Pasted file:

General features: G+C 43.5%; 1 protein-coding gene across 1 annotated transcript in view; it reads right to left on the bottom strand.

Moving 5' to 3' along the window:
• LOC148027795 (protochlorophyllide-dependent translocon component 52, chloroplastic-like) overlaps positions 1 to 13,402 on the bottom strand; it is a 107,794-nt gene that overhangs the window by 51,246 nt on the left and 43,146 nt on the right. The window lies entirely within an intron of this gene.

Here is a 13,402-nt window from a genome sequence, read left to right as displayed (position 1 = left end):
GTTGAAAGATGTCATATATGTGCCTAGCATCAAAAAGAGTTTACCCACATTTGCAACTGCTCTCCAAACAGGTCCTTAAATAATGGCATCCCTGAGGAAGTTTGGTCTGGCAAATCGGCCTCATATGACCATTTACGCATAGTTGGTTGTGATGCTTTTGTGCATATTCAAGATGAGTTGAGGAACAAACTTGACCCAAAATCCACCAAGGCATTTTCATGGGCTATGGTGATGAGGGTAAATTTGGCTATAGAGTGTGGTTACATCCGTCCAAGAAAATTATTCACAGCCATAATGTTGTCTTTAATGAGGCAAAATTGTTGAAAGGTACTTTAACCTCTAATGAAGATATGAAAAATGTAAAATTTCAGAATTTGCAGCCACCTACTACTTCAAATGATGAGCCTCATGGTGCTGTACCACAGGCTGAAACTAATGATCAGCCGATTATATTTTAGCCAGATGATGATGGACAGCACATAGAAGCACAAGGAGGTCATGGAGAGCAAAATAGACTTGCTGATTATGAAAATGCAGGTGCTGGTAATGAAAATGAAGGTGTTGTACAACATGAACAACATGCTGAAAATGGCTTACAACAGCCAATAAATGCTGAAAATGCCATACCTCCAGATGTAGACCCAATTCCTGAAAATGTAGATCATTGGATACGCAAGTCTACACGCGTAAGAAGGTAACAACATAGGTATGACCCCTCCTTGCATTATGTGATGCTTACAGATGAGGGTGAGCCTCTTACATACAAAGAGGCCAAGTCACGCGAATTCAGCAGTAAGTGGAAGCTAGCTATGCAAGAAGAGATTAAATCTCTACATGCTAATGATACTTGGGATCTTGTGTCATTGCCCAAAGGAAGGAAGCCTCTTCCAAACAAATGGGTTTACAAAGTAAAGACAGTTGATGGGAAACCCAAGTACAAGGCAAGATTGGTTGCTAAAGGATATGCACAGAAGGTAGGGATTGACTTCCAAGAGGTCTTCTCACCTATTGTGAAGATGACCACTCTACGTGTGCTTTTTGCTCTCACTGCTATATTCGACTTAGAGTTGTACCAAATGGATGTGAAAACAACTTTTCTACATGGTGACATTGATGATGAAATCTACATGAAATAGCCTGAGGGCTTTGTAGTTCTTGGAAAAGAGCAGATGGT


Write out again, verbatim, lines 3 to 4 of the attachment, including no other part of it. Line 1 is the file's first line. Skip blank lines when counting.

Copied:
• LOC148027795 (protochlorophyllide-dependent translocon component 52, chloroplastic-like) overlaps positions 1 to 13,402 on the bottom strand; it is a 107,794-nt gene that overhangs the window by 51,246 nt on the left and 43,146 nt on the right. The window lies entirely within an intron of this gene.

Here is a 13,402-nt window from a genome sequence, read left to right as displayed (position 1 = left end):